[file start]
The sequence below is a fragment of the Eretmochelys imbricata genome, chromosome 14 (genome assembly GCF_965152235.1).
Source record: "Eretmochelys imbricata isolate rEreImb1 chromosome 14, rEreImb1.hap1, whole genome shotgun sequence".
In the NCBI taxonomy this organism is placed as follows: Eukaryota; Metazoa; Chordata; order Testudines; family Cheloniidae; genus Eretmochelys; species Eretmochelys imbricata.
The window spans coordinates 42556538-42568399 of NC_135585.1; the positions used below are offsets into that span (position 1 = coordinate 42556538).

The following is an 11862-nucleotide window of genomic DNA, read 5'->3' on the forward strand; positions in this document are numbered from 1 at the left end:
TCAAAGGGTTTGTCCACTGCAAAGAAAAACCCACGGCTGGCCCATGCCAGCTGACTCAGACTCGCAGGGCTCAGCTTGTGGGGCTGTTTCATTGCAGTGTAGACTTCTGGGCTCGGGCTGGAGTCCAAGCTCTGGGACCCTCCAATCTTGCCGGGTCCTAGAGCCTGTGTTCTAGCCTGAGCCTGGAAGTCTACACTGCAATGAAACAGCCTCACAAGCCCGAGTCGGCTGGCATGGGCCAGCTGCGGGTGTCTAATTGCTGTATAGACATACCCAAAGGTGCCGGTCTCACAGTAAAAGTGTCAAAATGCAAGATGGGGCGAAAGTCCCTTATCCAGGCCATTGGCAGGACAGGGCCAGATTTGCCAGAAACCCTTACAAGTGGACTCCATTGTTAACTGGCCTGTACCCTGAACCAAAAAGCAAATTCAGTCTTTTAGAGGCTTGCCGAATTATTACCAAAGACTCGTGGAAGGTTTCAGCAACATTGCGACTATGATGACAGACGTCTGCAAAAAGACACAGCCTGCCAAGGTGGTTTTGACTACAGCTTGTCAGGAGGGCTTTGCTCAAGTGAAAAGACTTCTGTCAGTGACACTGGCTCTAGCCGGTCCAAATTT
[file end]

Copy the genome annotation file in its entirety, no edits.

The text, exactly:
The sequence below is a fragment of the Eretmochelys imbricata genome, chromosome 14 (genome assembly GCF_965152235.1).
Source record: "Eretmochelys imbricata isolate rEreImb1 chromosome 14, rEreImb1.hap1, whole genome shotgun sequence".
In the NCBI taxonomy this organism is placed as follows: Eukaryota; Metazoa; Chordata; order Testudines; family Cheloniidae; genus Eretmochelys; species Eretmochelys imbricata.
The window spans coordinates 42556538-42568399 of NC_135585.1; the positions used below are offsets into that span (position 1 = coordinate 42556538).

The following is an 11862-nucleotide window of genomic DNA, read 5'->3' on the forward strand; positions in this document are numbered from 1 at the left end:
TCAAAGGGTTTGTCCACTGCAAAGAAAAACCCACGGCTGGCCCATGCCAGCTGACTCAGACTCGCAGGGCTCAGCTTGTGGGGCTGTTTCATTGCAGTGTAGACTTCTGGGCTCGGGCTGGAGTCCAAGCTCTGGGACCCTCCAATCTTGCCGGGTCCTAGAGCCTGTGTTCTAGCCTGAGCCTGGAAGTCTACACTGCAATGAAACAGCCTCACAAGCCCGAGTCGGCTGGCATGGGCCAGCTGCGGGTGTCTAATTGCTGTATAGACATACCCAAAGGTGCCGGTCTCACAGTAAAAGTGTCAAAATGCAAGATGGGGCGAAAGTCCCTTATCCAGGCCATTGGCAGGACAGGGCCAGATTTGCCAGAAACCCTTACAAGTGGACTCCATTGTTAACTGGCCTGTACCCTGAACCAAAAAGCAAATTCAGTCTTTTAGAGGCTTGCCGAATTATTACCAAAGACTCGTGGAAGGTTTCAGCAACATTGCGACTATGATGACAGACGTCTGCAAAAAGACACAGCCTGCCAAGGTGGTTTTGACTACAGCTTGTCAGGAGGGCTTTGCTCAAGTGAAAAGACTTCTGTCAGTGACACTGGCTCTAGCCGGTCCAAATTT